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WHEN THE WATER BROKE / Stephen Tapscott my mare stretched longer. She breathed fast steam. Where her bulk settled the shape of her in snow melted and formed again, puckered in iceballs, her fluids froze as she spilled: she could not see where she worked her body heavily. I could have run through my fear as through an old house, the wooden hall, across the long verandah, and run toward the moon aligned on the fencepost. And I thought, if it is wild, that vast space, its violence must be formal as an animal. I hid among planets. Snow hung in the anaesthetic air. And when the colt began to dive, folding its face against those long legs—pastern muzzle ears— when it slid and entered, its firstbody heat sizzling through air— spine belly haunch—all body in its sheeting of white veins no other space seemed possible than this space, specific in mystery. Which was the background here? and which the figure? The mare watched me sidelong as I lifted it, tethered and steaming, and peeled the sac: the littlehorse shook itself loose from its flesh material 24 · The Missouri Review and lifted itself—the idea of it!—and stood a moment between its mother's legs, the two of them breathing and disjunct, before she spoke, throating low once, and rose to it, and turned to nurse. Stephen Tapscott The Missouri Review · 25 ...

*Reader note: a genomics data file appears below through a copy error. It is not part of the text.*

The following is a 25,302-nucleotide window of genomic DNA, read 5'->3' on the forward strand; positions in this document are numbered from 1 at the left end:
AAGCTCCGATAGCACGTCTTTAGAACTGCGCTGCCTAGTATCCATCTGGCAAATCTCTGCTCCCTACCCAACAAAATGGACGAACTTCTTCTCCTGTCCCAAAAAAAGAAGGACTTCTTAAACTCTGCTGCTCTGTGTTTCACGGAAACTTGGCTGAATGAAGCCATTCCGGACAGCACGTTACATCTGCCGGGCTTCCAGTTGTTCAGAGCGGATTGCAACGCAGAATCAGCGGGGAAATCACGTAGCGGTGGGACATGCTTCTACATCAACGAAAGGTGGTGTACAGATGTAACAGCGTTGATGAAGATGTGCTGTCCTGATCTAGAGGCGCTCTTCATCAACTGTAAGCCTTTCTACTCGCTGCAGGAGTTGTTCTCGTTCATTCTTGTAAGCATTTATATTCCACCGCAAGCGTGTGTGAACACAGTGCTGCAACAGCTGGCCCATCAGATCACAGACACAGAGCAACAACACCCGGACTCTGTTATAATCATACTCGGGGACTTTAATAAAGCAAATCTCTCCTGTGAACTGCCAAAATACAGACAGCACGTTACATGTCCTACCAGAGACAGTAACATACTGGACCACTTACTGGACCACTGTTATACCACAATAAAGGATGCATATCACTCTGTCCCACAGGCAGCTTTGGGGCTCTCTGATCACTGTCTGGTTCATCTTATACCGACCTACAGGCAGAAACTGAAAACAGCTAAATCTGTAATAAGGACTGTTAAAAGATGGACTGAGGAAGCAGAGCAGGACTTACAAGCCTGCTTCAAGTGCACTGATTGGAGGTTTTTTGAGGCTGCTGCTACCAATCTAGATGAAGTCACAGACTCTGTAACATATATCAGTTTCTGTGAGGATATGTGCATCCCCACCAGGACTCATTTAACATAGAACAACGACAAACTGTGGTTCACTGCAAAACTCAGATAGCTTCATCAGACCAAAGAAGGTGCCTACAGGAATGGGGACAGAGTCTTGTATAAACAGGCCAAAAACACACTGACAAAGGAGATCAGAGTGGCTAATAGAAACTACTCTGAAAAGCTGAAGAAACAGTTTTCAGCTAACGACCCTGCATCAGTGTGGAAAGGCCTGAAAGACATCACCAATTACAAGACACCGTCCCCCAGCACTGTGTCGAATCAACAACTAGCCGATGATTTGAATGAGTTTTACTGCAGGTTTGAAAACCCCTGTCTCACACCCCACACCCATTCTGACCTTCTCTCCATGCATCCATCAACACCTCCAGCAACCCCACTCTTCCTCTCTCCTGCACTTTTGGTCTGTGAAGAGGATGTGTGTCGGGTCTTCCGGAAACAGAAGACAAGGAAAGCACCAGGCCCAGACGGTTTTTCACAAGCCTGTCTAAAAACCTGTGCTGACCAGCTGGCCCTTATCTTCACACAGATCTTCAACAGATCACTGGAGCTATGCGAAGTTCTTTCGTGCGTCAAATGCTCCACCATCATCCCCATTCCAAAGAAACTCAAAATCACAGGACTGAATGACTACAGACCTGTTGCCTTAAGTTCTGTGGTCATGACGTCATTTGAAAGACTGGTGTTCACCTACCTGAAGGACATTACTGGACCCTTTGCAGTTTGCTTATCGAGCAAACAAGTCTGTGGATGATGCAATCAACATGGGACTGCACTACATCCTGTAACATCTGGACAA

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Additional Information

ISSN
1548-9930
Print ISSN
0191-1961
Pages
pp. 24-25
Launched on MUSE
2011-10-05
Open Access
No
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